Born 1905, son of William Cudlipp, a well known commercial traveller in south Wales, and Bessie his wife, of Lisvane Street, Cardiff. He was one of three eminent Welsh journalist brothers (Reginald became editor of The News of the World, 1953-59; and Hugh, editor of The Sunday Pictorial, 1937-40 and 1946-49, and chairman of Odhams Press, 1960). Percy was educated, as were the others, at Gladstone school and Howard Gardens High School, Cardiff. He entered journalism on The South Wales Echo at 14 as messenger and copy boy, and two years later became a reporter. Subsequently he worked on the The Evening Chronicle, Manchester, during which time he contributed articles and light verse to London newspapers which attracted much attention in Fleet Street. His career in journalism spanned 34 years, from junior reporter to editor and he created a particular niche in his first appointment as editor in his encouragement of specialist correspondents in an extended field of news and specialist coverage, a format which was adopted by most national and regional newspapers. He was drama critic and humorous columnist of The Sunday News, London, 1925-29, and special writer and film critic of The Evening Standard, London, 1929-31. In 1931 he was promoted assistant editor and became editor in 1933. His move to daily national newspapers came with his appointment as editorial manager of The Daily Herald in 1938, and then editor in 1940 (when he succeeded Francis Williams who became Prime Minister Attlee's press secretary at Downing Street in 1946) until 1953. His sojourn on The Daily Herald often subjected him to tense editorial restrictions which he resented and fought, but the paper, then the mouthpiece of the Socialist left, was obliged generally to support policies approved by the Trades Union Congress and the Labour Party. Under such strains he moved to the Liberal News Chronicle where he was a columnist, 1954-56. He again moved to be editor of New Scientist from its foundation in 1956. Fleet Street, the hub of British journalism, knew him as an accurate writer and a conversational wit whose instinctive mimicry of the famous was greatly appreciated.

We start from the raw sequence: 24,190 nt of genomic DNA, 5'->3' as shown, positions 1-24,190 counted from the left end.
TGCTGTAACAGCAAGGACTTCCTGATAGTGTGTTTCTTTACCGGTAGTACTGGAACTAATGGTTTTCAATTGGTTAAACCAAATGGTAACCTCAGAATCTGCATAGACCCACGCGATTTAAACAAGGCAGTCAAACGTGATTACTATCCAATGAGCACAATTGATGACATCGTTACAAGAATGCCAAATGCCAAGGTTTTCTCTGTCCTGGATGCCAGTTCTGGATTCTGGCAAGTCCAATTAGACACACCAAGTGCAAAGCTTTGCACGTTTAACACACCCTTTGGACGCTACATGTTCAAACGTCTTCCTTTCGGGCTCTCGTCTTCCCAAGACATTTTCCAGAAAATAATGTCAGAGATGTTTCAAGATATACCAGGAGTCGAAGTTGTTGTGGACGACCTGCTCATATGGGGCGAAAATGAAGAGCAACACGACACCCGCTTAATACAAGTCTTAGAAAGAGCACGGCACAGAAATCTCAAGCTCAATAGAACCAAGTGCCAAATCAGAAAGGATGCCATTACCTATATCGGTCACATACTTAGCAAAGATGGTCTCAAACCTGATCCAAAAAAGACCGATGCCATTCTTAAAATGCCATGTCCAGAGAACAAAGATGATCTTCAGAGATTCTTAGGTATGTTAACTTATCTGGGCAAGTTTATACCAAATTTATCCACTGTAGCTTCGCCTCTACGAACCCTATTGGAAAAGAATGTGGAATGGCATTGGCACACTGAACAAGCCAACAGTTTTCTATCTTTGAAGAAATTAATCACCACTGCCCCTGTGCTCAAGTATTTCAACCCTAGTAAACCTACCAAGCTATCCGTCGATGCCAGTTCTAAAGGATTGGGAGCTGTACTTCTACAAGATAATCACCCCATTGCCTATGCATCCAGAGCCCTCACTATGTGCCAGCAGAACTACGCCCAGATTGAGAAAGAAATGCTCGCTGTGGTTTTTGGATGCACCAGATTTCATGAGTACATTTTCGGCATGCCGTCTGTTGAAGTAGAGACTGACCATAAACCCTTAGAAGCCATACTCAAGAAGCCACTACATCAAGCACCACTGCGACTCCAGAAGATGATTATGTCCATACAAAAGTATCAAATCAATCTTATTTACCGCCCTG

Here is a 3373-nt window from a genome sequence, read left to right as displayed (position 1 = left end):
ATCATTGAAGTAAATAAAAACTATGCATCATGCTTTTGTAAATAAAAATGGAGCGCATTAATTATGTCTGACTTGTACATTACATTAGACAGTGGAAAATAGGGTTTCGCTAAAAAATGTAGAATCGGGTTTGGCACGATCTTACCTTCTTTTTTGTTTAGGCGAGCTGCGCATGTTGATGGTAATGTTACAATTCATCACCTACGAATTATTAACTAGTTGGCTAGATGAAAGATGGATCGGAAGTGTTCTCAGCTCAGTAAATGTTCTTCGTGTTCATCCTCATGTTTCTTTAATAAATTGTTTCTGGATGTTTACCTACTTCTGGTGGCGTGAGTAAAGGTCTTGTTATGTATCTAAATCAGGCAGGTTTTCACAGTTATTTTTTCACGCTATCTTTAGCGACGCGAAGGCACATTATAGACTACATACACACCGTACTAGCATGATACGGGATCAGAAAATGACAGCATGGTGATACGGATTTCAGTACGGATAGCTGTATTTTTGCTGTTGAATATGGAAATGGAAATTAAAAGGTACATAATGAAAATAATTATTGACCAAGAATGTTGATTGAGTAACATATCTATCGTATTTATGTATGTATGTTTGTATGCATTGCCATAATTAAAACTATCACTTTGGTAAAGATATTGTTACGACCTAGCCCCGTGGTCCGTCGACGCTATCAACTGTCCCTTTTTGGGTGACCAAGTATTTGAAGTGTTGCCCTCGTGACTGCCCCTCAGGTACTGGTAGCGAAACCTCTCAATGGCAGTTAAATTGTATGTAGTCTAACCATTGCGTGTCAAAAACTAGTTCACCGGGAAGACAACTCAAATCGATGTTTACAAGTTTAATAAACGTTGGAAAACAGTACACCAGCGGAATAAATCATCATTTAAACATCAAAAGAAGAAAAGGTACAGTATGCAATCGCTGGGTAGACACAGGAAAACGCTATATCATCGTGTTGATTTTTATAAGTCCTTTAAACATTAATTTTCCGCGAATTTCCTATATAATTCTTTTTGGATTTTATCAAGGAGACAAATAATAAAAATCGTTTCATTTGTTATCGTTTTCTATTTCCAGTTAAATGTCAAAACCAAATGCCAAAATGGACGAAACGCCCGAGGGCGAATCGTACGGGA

He became a frequent broadcaster both on radio and television and his love of verse from his earliest days was reflected in his book, Bouverie Ballads (1955). He married, 1927, Gwendoline James and they had one son. He died 5 November 1962.
Published date: 2001
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